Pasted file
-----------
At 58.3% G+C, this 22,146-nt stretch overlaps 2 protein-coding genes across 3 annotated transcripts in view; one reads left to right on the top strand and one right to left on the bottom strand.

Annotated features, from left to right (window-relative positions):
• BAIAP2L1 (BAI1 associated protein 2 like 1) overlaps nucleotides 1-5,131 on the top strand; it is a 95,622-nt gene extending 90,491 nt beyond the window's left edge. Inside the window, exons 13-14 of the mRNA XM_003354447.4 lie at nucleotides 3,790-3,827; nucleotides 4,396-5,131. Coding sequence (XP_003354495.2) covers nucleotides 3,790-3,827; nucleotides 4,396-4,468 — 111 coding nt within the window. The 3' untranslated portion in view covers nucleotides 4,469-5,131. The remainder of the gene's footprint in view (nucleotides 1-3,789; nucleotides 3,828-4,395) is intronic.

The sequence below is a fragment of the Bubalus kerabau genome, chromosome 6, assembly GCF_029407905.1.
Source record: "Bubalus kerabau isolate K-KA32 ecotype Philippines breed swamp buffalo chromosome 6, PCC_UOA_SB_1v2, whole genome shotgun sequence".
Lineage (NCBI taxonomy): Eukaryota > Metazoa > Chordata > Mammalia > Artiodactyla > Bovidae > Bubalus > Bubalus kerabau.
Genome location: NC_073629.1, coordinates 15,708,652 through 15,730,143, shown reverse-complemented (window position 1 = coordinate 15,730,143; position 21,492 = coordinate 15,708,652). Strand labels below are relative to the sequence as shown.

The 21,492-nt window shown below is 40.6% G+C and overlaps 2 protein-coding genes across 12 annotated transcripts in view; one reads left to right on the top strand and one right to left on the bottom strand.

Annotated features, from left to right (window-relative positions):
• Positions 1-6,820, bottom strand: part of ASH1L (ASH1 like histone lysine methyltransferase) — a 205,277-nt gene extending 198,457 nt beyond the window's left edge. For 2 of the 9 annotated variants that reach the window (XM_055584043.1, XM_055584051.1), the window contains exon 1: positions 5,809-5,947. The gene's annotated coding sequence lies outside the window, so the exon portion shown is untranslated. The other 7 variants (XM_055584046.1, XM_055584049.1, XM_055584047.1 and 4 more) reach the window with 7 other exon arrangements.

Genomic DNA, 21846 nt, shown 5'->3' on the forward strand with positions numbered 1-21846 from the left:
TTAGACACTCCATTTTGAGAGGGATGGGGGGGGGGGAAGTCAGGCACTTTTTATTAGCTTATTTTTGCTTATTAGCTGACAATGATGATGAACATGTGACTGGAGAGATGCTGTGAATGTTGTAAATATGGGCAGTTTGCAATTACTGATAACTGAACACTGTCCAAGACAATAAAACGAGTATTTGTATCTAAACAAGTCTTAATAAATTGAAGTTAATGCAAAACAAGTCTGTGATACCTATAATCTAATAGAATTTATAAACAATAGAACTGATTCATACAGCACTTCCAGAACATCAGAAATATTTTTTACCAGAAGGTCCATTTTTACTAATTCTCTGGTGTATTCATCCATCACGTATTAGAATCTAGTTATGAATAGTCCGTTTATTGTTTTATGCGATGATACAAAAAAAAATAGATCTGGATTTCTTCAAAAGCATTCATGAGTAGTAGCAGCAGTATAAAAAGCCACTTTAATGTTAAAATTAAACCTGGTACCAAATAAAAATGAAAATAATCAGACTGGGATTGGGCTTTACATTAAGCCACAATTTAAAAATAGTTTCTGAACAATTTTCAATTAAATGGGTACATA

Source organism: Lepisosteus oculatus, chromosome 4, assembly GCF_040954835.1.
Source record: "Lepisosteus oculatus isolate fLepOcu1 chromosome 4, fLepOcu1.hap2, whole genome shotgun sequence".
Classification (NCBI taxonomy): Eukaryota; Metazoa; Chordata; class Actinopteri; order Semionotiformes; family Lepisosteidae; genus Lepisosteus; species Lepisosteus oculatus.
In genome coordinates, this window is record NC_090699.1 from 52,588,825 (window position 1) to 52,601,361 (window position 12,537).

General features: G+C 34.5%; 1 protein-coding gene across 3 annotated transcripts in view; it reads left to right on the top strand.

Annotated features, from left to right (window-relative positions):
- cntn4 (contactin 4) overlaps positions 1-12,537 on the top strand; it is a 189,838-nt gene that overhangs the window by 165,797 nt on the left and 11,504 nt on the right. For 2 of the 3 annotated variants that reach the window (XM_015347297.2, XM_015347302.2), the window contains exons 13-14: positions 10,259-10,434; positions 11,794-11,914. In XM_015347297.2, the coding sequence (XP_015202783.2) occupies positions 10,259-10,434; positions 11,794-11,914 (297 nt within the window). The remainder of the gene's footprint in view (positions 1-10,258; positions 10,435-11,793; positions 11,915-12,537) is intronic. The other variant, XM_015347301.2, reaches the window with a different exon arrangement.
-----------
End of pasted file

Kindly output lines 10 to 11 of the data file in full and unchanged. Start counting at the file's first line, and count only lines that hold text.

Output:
• Positions 1-6,820, bottom strand: part of ASH1L (ASH1 like histone lysine methyltransferase) — a 205,277-nt gene extending 198,457 nt beyond the window's left edge. For 2 of the 9 annotated variants that reach the window (XM_055584043.1, XM_055584051.1), the window contains exon 1: positions 5,809-5,947. The gene's annotated coding sequence lies outside the window, so the exon portion shown is untranslated. The other 7 variants (XM_055584046.1, XM_055584049.1, XM_055584047.1 and 4 more) reach the window with 7 other exon arrangements.

Genomic DNA, 21846 nt, shown 5'->3' on the forward strand with positions numbered 1-21846 from the left: